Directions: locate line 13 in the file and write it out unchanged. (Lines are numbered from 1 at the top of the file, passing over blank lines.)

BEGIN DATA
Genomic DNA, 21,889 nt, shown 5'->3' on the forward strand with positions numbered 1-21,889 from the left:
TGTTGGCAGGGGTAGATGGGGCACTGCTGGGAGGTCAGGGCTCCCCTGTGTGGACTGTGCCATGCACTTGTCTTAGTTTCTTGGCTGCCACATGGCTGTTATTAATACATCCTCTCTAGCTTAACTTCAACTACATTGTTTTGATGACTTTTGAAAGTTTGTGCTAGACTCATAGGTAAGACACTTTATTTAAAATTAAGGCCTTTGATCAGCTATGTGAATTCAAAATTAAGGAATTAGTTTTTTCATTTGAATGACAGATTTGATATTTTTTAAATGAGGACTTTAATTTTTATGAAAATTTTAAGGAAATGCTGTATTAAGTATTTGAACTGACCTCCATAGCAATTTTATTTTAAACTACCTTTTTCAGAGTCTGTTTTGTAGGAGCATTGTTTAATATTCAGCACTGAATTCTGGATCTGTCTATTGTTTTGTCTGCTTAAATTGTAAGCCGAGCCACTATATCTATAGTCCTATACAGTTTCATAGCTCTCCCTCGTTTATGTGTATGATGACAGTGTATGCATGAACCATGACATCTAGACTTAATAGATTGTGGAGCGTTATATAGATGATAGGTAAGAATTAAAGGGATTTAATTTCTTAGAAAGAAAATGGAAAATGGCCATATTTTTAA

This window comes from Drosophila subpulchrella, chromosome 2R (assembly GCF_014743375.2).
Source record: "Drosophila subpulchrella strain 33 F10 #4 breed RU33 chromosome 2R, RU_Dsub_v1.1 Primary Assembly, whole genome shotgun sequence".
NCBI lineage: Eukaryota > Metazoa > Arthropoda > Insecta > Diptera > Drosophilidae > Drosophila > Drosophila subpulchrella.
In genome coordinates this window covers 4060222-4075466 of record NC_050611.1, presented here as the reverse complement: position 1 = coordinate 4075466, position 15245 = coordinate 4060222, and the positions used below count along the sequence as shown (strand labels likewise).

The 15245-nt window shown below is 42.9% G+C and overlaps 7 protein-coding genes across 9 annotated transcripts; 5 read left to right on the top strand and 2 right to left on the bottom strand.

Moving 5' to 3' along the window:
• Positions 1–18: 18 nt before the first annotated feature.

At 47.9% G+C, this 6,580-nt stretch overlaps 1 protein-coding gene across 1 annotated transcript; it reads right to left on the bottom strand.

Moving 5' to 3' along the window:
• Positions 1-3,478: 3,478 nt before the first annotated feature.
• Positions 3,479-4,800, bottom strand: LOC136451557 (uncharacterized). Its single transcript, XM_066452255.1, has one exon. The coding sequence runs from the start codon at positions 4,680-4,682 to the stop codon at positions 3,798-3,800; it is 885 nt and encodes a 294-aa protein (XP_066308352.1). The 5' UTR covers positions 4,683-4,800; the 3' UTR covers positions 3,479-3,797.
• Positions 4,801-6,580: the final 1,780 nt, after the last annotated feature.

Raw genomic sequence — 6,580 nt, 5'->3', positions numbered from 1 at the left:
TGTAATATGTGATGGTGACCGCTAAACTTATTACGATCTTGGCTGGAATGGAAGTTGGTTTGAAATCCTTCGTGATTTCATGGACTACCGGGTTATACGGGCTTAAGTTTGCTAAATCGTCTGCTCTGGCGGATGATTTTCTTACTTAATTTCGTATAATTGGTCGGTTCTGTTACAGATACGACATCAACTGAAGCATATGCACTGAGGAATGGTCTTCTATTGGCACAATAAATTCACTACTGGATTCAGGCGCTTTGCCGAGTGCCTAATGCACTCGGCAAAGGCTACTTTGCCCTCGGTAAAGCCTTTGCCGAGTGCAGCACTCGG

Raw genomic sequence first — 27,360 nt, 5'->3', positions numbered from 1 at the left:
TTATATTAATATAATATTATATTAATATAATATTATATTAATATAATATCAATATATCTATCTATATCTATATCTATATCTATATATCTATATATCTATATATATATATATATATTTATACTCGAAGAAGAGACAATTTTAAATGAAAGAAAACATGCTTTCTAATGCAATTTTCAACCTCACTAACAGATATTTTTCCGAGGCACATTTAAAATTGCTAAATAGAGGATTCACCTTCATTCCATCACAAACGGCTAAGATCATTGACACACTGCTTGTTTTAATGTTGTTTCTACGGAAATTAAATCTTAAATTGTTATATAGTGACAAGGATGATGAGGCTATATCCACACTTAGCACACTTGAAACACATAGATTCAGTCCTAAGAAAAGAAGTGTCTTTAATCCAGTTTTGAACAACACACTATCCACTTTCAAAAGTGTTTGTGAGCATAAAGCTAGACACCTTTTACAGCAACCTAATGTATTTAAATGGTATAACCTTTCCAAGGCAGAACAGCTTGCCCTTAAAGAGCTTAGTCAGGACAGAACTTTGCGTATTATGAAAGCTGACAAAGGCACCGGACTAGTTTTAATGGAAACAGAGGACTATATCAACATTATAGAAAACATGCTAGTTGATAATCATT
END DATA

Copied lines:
• Positions 3,479-4,800, bottom strand: LOC136451557 (uncharacterized). Its single transcript, XM_066452255.1, has one exon. The coding sequence runs from the start codon at positions 4,680-4,682 to the stop codon at positions 3,798-3,800; it is 885 nt and encodes a 294-aa protein (XP_066308352.1). The 5' UTR covers positions 4,683-4,800; the 3' UTR covers positions 3,479-3,797.